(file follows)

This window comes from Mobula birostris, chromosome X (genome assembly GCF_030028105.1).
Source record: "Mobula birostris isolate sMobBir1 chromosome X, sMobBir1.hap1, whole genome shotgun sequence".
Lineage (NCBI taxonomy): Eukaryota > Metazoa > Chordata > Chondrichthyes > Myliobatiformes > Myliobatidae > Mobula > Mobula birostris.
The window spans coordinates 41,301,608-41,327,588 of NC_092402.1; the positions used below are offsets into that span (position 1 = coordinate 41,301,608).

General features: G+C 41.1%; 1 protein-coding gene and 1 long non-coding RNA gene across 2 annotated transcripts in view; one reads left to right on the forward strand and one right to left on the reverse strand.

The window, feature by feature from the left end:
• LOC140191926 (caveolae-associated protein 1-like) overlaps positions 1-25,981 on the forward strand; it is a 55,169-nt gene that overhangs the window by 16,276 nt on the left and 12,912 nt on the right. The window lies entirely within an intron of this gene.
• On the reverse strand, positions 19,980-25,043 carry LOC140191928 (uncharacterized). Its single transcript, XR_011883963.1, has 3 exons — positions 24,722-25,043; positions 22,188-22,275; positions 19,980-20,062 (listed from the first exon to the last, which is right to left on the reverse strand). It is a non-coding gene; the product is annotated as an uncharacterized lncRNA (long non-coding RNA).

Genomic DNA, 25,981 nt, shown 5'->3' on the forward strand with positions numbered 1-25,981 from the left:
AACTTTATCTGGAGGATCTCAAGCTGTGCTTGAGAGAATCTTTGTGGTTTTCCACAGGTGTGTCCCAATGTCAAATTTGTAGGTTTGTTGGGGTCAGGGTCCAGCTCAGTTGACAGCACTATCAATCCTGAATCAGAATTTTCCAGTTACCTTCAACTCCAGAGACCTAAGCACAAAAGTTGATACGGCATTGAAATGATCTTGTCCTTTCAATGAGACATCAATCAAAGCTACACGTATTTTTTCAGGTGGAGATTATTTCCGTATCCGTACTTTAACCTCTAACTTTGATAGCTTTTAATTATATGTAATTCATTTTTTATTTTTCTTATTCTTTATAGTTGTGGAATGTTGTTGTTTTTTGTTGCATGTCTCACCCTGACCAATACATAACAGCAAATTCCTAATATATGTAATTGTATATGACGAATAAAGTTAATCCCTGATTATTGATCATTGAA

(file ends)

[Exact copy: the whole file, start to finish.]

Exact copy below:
This window comes from Mobula birostris, chromosome X (genome assembly GCF_030028105.1).
Source record: "Mobula birostris isolate sMobBir1 chromosome X, sMobBir1.hap1, whole genome shotgun sequence".
Lineage (NCBI taxonomy): Eukaryota > Metazoa > Chordata > Chondrichthyes > Myliobatiformes > Myliobatidae > Mobula > Mobula birostris.
The window spans coordinates 41,301,608-41,327,588 of NC_092402.1; the positions used below are offsets into that span (position 1 = coordinate 41,301,608).

General features: G+C 41.1%; 1 protein-coding gene and 1 long non-coding RNA gene across 2 annotated transcripts in view; one reads left to right on the forward strand and one right to left on the reverse strand.

The window, feature by feature from the left end:
• LOC140191926 (caveolae-associated protein 1-like) overlaps positions 1-25,981 on the forward strand; it is a 55,169-nt gene that overhangs the window by 16,276 nt on the left and 12,912 nt on the right. The window lies entirely within an intron of this gene.
• On the reverse strand, positions 19,980-25,043 carry LOC140191928 (uncharacterized). Its single transcript, XR_011883963.1, has 3 exons — positions 24,722-25,043; positions 22,188-22,275; positions 19,980-20,062 (listed from the first exon to the last, which is right to left on the reverse strand). It is a non-coding gene; the product is annotated as an uncharacterized lncRNA (long non-coding RNA).

Genomic DNA, 25,981 nt, shown 5'->3' on the forward strand with positions numbered 1-25,981 from the left:
AACTTTATCTGGAGGATCTCAAGCTGTGCTTGAGAGAATCTTTGTGGTTTTCCACAGGTGTGTCCCAATGTCAAATTTGTAGGTTTGTTGGGGTCAGGGTCCAGCTCAGTTGACAGCACTATCAATCCTGAATCAGAATTTTCCAGTTACCTTCAACTCCAGAGACCTAAGCACAAAAGTTGATACGGCATTGAAATGATCTTGTCCTTTCAATGAGACATCAATCAAAGCTACACGTATTTTTTCAGGTGGAGATTATTTCCGTATCCGTACTTTAACCTCTAACTTTGATAGCTTTTAATTATATGTAATTCATTTTTTATTTTTCTTATTCTTTATAGTTGTGGAATGTTGTTGTTTTTTGTTGCATGTCTCACCCTGACCAATACATAACAGCAAATTCCTAATATATGTAATTGTATATGACGAATAAAGTTAATCCCTGATTATTGATCATTGAA